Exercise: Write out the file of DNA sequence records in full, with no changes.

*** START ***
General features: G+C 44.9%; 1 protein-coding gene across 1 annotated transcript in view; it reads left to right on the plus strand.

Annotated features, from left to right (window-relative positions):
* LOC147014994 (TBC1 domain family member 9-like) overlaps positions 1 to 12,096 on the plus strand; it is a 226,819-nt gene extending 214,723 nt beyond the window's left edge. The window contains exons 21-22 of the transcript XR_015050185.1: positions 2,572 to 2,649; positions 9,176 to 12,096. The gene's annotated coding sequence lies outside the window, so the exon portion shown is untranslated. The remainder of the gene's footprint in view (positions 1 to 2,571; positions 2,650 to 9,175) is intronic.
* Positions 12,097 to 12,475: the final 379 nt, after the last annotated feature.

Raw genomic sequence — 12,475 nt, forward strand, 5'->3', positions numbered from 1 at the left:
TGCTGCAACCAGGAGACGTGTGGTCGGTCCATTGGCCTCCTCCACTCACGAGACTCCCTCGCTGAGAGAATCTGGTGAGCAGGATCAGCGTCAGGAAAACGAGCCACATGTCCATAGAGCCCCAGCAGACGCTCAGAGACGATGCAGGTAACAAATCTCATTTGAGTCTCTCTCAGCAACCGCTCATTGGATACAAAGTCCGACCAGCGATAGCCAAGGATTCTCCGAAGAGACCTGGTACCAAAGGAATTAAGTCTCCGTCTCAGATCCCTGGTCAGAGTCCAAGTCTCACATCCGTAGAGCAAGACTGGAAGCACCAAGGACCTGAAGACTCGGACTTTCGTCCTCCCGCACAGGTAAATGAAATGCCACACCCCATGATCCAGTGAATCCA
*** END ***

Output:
General features: G+C 44.9%; 1 protein-coding gene across 1 annotated transcript in view; it reads left to right on the plus strand.

Annotated features, from left to right (window-relative positions):
* LOC147014994 (TBC1 domain family member 9-like) overlaps positions 1 to 12,096 on the plus strand; it is a 226,819-nt gene extending 214,723 nt beyond the window's left edge. The window contains exons 21-22 of the transcript XR_015050185.1: positions 2,572 to 2,649; positions 9,176 to 12,096. The gene's annotated coding sequence lies outside the window, so the exon portion shown is untranslated. The remainder of the gene's footprint in view (positions 1 to 2,571; positions 2,650 to 9,175) is intronic.
* Positions 12,097 to 12,475: the final 379 nt, after the last annotated feature.

Raw genomic sequence — 12,475 nt, forward strand, 5'->3', positions numbered from 1 at the left:
TGCTGCAACCAGGAGACGTGTGGTCGGTCCATTGGCCTCCTCCACTCACGAGACTCCCTCGCTGAGAGAATCTGGTGAGCAGGATCAGCGTCAGGAAAACGAGCCACATGTCCATAGAGCCCCAGCAGACGCTCAGAGACGATGCAGGTAACAAATCTCATTTGAGTCTCTCTCAGCAACCGCTCATTGGATACAAAGTCCGACCAGCGATAGCCAAGGATTCTCCGAAGAGACCTGGTACCAAAGGAATTAAGTCTCCGTCTCAGATCCCTGGTCAGAGTCCAAGTCTCACATCCGTAGAGCAAGACTGGAAGCACCAAGGACCTGAAGACTCGGACTTTCGTCCTCCCGCACAGGTAAATGAAATGCCACACCCCATGATCCAGTGAATCCA